03 September 2016, Abuja –- The United Kingdom will assist Nigeria to overcome its current economic and security challenges, UK Minister for International Development, James Wharton, has said. Wharton said in an interview in Abuja that he was in Nigeria to assess some of the definite challenges.
According to him, Nigeria in spite of the challenges has great potential in human and natural resources as well as opportunities to overcome the current challenges.
“This is clearly a country with an incredible opportunity with amazing people, with a real deep, strong link and friendship with the United Kingdom but which faces challenges. “The Government of the United Kingdom must help Nigeria to overcome some of the challenges in the overall interest of the people of Nigeria and the UK.
“There are the security and humanitarian issues in the North-East, there are clearly economic challenges, the price of oil hasn’t helped,” he said.
Wharton noted that there were institutional challenges which the UK would be able to help and strengthen institutions of government and the civil society.
“We want to be very clear that the UK recognises the scale of the challenges and is committed to supporting Nigeria through what is a very significantly very difficult period.
“But I have no doubt that Nigeria has a very bright and positive future and the UK has a role to play in that,” he said.
He said the UK spends nearly 500 million pounds annually in support to Nigeria, from technical assistance, strengthening of institutions to security assistance in the North-East. The UK minister said he was in Nigeria to ensure that the UK aid was well spent to make a difference to the lives of Nigerian people.
According to him, UK wants to continue to work with Nigeria as a friendly international partner to see Nigeria overcome the challenges it presently faces.
He said he was also in the country to see continuity in the trade growth with Nigeria as a significant trade partner of the UK. Wharton said that the UK was monitoring the situation in the Niger Delta and the negative impact on the economy of Nigeria and the communities that were directly affected.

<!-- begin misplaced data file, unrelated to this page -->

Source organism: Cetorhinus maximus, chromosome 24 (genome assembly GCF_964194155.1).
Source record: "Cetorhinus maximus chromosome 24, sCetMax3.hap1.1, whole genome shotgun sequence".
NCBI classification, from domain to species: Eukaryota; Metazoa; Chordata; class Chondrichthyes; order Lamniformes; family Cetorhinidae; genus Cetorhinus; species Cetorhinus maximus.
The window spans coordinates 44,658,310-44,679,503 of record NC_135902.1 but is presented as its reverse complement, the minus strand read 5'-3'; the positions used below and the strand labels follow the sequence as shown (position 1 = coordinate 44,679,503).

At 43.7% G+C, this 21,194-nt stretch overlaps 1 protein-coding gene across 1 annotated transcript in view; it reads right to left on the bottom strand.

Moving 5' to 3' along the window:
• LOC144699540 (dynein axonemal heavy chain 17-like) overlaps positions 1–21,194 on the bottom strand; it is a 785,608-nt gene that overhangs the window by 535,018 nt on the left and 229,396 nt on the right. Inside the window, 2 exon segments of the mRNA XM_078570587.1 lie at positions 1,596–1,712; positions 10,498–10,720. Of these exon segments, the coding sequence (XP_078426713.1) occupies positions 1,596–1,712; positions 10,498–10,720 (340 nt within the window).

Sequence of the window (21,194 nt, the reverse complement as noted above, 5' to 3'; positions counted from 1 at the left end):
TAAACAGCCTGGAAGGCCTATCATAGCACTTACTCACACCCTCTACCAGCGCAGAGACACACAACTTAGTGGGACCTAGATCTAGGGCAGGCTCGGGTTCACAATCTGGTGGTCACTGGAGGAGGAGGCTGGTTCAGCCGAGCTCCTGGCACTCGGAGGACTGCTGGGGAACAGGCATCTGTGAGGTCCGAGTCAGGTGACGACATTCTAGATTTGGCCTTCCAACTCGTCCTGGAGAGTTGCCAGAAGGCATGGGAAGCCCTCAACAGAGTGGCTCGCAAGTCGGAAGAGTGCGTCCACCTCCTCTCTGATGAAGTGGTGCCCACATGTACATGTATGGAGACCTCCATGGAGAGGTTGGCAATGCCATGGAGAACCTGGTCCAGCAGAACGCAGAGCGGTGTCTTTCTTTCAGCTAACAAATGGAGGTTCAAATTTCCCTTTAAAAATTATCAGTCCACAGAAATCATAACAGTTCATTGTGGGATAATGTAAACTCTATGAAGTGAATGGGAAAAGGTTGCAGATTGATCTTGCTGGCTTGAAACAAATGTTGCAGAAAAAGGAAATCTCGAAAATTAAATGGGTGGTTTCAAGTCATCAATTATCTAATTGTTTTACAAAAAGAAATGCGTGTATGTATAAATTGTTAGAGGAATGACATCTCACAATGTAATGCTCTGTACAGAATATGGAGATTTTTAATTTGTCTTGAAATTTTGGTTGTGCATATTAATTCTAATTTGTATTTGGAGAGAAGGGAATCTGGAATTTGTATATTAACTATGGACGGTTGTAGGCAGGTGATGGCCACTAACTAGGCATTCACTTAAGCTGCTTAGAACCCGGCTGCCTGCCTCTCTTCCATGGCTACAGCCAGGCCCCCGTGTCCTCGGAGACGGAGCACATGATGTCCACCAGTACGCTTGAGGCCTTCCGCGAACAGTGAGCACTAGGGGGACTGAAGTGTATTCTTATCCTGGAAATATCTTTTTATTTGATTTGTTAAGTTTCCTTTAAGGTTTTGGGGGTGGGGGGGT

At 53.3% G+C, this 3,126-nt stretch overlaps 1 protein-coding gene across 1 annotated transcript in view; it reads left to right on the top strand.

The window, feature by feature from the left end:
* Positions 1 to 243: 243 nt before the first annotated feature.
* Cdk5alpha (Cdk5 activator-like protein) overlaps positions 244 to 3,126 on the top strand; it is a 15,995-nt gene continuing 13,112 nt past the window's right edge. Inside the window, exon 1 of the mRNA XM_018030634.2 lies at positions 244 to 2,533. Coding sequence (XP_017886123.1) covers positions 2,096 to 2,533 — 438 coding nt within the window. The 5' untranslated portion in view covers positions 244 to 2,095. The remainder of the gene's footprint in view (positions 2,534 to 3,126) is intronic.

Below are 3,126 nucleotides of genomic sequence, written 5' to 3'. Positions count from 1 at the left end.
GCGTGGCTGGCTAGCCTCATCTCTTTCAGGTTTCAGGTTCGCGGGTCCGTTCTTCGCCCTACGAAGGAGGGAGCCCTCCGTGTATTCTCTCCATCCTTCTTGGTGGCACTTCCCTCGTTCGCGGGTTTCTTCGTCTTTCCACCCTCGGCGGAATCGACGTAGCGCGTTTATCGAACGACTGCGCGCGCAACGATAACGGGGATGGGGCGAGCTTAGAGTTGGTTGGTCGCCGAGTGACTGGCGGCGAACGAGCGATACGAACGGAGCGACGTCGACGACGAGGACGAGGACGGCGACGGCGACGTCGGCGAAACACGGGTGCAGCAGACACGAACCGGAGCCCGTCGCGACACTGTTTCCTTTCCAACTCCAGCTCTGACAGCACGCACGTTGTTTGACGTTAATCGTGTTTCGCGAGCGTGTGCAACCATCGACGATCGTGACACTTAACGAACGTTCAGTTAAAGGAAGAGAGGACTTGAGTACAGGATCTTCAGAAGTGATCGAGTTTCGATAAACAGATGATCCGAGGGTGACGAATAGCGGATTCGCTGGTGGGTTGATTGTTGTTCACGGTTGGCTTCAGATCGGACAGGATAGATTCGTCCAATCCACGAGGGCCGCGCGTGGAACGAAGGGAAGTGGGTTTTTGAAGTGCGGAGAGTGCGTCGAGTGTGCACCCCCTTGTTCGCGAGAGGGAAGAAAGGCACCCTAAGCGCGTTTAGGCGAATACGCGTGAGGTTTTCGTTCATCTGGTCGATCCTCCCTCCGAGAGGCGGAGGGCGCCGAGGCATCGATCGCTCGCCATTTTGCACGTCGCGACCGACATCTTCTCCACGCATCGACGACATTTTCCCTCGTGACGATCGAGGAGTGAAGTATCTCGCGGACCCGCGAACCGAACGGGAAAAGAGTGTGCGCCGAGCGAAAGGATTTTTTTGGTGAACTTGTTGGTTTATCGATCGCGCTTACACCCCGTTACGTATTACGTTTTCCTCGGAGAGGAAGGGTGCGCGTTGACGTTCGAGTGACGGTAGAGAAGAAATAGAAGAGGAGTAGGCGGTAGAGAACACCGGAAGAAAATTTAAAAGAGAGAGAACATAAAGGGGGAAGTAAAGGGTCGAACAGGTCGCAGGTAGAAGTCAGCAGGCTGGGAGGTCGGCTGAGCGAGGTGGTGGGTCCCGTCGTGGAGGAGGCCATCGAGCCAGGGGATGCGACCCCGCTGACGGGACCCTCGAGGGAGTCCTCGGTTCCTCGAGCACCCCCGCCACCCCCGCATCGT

“It is clearly a very difficult situation and we will work very closely, we will continue to have talks, discussions with those who are currently trying to address the challenges.
“It is important things are done in the right ways and support is planned in the right way and delivered very appropriately.” Wharton, who is on a three-day official visit to Nigeria, also said that his country was committed to the anti-corruption agenda of the President Muhammadu Buhari’s administration.
“My colleague, the UK Home Office Minister, Robert Goodwill, was here early this week to sign a Memorandum of Understanding to that effect.
“Generally, we need to go through a full judicial process before funds can be repatriated. The Government of United Kingdom is committed to working with Nigeria to do that.
“And indeed, the Memorandum of Understanding signed by the Minister of State (Federal Ministry of Foreign Affairs) early this week underlines the strength of that commitment,” he said.
Wharton said his visit was a first important step in reaffirming that the success of Africa’s most populous country matters to the UK and to the continent as a whole. The visit was the first Department for International Development ministerial visit since a new cabinet was announced by Prime Minister Theresa May and since the UK voted to leave the EU.